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"Search Engine Optimisation in Action" (1 of n)

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Author: Mark Birkett - First published 10th January 2013 (Updated January 2014)

In this series of articles, we are going to demonstrate 'SEO in action' by publishing our own monthly search engine performance reports right here on this website. We'll be doing this over the full 12 months (from January to December 2013) so you can see our (hopefully steady) progress being made and exactly what steps we took along the way to better our search engine performance.


Learn how to improve your own website SEO performance

There are a number of motives behind this series of articles really, the most obvious being to demonstrate how you can make a significant improvement to your own website's performance in the larger search engines like Google. We'll be doing this with our own website as the 'test case'. After all, if we can't get our own website performing well in Google, attracting more web visitors and generating more business, why on earth would you trust us to do the same for you? So, yes, we have at least one selfish business motive.

Managing your business' digital presence matters

Our secondary motive is perhaps more socio-political. Wherever you live in the UK - and across many other Western countries too - you cannot fail to have noticed an alarming increase in boarded up town-centre shop windows. From Woolworths some years ago to Jessops, HMV and Staples over the past year, it's perfectly obvious that many UK high-street retailers simply cannot compete with their online counterparts.

And it's not just larger businesses. Many small businesses have failed to grasp the enormous shift in the way customers buy products and services too. Businesses that can adapt to the 'digitisation' of our economy will survive; those that don't won't. All need to get to grips with online marketing techniques. So we'd like to play our small part in raising awareness of the importance of 'Search Engine Optimisation' or 'SEO' right across the business community,.especially the 'start-up' businesses that the UK economy needs to cover for lost employment in the public sector.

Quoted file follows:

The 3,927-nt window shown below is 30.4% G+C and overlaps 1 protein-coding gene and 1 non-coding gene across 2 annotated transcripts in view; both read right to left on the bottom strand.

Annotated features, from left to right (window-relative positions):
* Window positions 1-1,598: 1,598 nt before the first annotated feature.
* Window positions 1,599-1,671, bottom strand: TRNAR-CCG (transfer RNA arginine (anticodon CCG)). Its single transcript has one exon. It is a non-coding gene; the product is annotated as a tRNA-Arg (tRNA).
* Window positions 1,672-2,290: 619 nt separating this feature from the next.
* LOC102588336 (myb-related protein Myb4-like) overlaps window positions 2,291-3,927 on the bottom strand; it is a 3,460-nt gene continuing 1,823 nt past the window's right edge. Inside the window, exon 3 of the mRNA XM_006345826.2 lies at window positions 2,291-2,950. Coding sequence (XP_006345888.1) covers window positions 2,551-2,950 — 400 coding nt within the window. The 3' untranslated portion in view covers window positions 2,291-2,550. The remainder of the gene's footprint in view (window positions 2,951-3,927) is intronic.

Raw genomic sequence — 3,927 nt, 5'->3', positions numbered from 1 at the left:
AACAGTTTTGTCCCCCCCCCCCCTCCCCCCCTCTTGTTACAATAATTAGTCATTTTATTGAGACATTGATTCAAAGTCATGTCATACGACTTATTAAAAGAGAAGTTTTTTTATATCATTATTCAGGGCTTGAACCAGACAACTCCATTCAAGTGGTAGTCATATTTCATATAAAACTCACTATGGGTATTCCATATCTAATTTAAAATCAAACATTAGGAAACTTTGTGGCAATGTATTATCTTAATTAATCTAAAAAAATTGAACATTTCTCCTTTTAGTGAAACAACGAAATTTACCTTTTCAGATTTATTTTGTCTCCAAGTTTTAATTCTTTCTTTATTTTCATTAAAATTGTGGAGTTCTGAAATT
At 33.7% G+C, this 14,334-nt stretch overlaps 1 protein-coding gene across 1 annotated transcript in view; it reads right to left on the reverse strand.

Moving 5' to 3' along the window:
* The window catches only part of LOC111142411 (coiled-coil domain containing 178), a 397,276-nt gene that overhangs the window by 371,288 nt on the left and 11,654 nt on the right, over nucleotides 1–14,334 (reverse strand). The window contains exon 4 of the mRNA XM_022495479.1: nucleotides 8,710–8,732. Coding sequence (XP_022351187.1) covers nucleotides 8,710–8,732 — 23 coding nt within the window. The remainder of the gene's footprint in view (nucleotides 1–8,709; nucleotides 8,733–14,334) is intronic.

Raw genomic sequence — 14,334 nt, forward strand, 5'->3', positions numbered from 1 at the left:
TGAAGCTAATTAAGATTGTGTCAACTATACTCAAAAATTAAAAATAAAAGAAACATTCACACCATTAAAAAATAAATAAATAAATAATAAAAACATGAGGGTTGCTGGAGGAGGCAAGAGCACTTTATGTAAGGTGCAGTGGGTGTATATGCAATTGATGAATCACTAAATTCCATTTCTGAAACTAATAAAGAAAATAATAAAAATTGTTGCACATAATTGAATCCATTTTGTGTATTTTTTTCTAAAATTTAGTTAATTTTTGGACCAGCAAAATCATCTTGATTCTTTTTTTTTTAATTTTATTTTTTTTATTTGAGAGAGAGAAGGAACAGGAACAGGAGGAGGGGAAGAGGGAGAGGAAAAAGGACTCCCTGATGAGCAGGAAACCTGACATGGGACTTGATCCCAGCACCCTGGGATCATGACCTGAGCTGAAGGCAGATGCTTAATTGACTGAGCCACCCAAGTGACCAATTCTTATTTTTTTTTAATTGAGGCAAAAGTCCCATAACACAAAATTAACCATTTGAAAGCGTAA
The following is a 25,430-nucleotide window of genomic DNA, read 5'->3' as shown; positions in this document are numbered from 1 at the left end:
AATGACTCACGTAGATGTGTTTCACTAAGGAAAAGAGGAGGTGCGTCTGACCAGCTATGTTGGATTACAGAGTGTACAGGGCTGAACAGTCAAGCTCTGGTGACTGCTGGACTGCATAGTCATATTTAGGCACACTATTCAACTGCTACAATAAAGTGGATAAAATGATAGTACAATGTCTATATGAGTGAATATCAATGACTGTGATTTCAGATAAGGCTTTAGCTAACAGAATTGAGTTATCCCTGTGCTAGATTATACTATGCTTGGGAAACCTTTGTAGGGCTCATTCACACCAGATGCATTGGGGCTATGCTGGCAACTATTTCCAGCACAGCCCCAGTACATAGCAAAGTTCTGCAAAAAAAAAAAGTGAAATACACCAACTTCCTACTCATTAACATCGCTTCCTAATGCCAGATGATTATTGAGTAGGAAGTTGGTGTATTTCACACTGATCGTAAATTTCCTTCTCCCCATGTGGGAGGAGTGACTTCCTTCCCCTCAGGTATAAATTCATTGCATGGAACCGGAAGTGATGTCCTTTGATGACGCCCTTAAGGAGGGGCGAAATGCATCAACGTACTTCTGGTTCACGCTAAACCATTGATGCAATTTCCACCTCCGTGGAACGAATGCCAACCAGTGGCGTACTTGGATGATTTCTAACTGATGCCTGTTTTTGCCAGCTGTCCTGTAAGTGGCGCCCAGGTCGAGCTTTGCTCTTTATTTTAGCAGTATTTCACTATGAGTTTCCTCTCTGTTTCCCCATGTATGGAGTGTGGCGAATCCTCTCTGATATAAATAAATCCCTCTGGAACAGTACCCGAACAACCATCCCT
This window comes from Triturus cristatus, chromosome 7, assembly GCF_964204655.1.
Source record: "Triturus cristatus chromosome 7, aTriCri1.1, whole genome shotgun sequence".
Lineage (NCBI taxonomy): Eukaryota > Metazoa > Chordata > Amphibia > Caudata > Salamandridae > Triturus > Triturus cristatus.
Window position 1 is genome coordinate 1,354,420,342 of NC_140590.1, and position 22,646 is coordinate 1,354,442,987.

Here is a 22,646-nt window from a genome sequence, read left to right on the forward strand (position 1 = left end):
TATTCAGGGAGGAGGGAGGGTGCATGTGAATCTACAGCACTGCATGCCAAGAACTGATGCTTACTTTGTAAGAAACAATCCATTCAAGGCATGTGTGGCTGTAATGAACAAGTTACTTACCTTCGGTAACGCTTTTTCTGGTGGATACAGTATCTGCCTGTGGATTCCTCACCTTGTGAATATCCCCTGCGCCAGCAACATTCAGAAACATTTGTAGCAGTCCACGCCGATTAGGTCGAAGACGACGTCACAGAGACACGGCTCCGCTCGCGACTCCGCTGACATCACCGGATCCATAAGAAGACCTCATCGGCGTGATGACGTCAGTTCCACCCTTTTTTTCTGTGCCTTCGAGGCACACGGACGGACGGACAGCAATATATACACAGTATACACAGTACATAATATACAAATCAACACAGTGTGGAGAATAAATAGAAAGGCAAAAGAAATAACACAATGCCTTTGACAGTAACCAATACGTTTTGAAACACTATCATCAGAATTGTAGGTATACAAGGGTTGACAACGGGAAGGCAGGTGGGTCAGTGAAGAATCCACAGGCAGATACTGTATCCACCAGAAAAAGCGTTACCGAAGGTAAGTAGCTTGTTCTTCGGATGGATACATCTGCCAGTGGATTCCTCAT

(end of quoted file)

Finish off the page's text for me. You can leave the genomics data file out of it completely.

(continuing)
Successful businesses can create jobs

Which leads us to our third - and perhaps somewhat altruistic - motive. We'd like to see your business survive and prosper because it's good for employment and therefore good for our wider society. If our study here helps address that wider challenge - however small the contribution - it will have been a worthwhile effort.

OK, but why the 'year-long' SEO case study?

SEO work rarely earns 'instant' results. Unlike Pay-Per-Click Campaigns (PPC) - where a paid advert can show up on the 'Sponsored Links' in Google within 20 minutes - SEO efforts can often take some months to pay off. However, what it should demonstrate is that your SEO efforts last a lot longer than PPC.

To explain; an 'authoritative' article you publish to your website in 2014 will often yield search engine benefits years later, where people will still be linking to it from external sites. Whereas your PPC advert will only keep appearing if you keep paying for it.

That's why, in the longer term, we regard PPC as a rather wasteful and expensive option. Aside from the time you've put in, which we admit does mean some 'money' for most businesses, SEO work doesn't cost anything.

The proof is always in the pudding

If the results of our efforts over the next 12 months come good, that's great. You'd then have every reason to get us to help you with SEO performance on your business' website. If they're poor, then you'd have every reason to run a mile when we proclaimed ourselves as 'SEO experts'.

Can any web design agency know every SEO trick in the book?